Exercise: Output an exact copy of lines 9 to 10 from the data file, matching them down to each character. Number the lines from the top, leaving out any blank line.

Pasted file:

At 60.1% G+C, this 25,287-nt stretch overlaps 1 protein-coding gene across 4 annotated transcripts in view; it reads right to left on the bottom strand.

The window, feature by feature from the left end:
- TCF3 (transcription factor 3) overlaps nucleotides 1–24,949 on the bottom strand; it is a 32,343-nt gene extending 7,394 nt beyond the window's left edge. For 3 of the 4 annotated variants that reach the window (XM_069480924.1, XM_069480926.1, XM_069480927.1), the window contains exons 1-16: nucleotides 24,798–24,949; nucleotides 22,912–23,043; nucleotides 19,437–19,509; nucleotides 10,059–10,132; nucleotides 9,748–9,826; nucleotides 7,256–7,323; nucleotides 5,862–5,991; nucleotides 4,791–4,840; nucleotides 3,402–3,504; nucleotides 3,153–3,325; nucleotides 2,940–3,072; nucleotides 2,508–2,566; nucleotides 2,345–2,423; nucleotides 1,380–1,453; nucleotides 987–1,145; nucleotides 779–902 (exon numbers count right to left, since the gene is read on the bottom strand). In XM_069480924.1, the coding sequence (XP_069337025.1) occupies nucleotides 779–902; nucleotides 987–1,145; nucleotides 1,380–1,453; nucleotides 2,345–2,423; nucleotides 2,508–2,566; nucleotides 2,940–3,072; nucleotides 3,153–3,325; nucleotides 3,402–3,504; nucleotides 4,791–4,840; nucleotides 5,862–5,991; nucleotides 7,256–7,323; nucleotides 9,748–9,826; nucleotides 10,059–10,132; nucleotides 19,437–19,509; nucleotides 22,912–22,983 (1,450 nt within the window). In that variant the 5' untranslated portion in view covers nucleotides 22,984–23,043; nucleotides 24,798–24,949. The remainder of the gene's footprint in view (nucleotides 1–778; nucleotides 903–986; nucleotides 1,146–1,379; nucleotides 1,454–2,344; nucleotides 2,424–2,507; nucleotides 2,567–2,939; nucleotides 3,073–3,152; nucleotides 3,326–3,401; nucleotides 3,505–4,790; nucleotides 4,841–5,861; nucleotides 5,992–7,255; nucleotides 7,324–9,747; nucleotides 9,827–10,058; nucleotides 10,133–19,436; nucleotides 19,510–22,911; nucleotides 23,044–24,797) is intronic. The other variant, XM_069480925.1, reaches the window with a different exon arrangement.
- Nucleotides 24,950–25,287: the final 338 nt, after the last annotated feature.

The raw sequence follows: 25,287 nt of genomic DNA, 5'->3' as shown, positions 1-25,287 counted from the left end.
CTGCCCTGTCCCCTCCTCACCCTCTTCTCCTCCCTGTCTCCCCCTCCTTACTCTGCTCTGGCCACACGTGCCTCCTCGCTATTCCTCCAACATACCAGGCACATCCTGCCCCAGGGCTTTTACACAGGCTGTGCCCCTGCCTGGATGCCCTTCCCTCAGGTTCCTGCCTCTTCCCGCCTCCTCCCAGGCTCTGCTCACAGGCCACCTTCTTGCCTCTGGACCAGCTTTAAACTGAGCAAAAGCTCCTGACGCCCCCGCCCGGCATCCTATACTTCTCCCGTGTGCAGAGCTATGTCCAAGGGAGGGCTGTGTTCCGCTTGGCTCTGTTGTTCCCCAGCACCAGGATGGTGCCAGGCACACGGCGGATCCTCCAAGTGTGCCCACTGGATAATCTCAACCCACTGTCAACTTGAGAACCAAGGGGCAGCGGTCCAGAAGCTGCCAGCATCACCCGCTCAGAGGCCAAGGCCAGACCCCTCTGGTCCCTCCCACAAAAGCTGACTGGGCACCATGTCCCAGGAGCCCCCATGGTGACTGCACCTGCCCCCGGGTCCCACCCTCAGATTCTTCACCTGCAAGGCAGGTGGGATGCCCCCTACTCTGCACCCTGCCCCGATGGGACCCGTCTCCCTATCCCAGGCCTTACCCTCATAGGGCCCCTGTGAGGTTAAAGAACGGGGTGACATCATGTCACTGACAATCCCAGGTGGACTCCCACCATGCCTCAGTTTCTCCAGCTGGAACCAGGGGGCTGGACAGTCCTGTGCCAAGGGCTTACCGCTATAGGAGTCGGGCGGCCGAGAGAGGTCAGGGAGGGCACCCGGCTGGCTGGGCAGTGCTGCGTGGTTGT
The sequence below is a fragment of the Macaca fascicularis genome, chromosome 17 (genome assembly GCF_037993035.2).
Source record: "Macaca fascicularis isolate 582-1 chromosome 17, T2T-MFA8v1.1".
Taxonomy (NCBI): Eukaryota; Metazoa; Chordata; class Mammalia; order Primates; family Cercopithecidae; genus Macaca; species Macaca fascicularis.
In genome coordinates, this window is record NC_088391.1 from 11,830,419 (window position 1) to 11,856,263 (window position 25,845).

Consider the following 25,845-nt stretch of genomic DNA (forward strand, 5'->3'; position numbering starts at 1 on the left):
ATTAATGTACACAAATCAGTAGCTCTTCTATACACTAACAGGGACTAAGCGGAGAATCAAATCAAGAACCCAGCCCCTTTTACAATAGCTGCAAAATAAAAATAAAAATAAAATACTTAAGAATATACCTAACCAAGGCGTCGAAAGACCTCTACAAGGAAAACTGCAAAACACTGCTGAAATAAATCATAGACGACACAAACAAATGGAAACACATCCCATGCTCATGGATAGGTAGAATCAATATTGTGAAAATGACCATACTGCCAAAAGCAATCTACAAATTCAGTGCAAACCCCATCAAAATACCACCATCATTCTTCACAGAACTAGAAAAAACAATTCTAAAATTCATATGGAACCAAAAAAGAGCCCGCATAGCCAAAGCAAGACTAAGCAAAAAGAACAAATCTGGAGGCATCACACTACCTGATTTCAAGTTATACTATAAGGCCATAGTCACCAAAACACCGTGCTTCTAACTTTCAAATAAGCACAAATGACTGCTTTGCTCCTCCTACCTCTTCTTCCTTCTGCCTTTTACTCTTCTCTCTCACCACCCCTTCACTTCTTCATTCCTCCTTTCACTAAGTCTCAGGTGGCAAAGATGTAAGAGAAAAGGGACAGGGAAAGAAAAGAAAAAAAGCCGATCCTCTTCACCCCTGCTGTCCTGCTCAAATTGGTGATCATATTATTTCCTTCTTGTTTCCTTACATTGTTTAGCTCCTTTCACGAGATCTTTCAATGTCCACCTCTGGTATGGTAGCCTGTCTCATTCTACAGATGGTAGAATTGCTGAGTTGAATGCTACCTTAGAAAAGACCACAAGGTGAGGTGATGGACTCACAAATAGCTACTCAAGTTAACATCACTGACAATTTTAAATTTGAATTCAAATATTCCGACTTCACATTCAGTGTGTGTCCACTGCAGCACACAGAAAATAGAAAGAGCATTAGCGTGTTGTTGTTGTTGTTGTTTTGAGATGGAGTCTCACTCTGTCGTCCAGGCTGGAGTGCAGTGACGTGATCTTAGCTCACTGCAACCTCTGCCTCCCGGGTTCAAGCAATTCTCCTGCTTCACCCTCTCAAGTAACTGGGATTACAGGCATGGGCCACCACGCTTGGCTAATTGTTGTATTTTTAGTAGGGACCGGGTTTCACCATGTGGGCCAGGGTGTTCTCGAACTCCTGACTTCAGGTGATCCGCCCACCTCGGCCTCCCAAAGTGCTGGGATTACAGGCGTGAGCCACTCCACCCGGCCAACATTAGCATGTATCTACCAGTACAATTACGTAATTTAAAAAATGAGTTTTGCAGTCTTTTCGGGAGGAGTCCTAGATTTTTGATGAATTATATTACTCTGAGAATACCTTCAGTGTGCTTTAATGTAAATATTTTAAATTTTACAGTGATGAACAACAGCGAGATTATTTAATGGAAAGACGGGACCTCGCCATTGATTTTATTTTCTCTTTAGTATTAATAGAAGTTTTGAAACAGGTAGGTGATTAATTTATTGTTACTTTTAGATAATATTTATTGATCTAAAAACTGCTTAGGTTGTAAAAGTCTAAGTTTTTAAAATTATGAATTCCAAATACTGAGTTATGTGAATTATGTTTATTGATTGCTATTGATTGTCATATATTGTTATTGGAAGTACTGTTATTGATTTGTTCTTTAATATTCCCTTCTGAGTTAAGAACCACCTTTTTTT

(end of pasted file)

Taxonomy (NCBI): Eukaryota; Metazoa; Chordata; class Mammalia; order Primates; family Cercopithecidae; genus Macaca; species Macaca fascicularis.
In genome coordinates, this window is record NC_088391.1 from 11,830,419 (window position 1) to 11,856,263 (window position 25,845).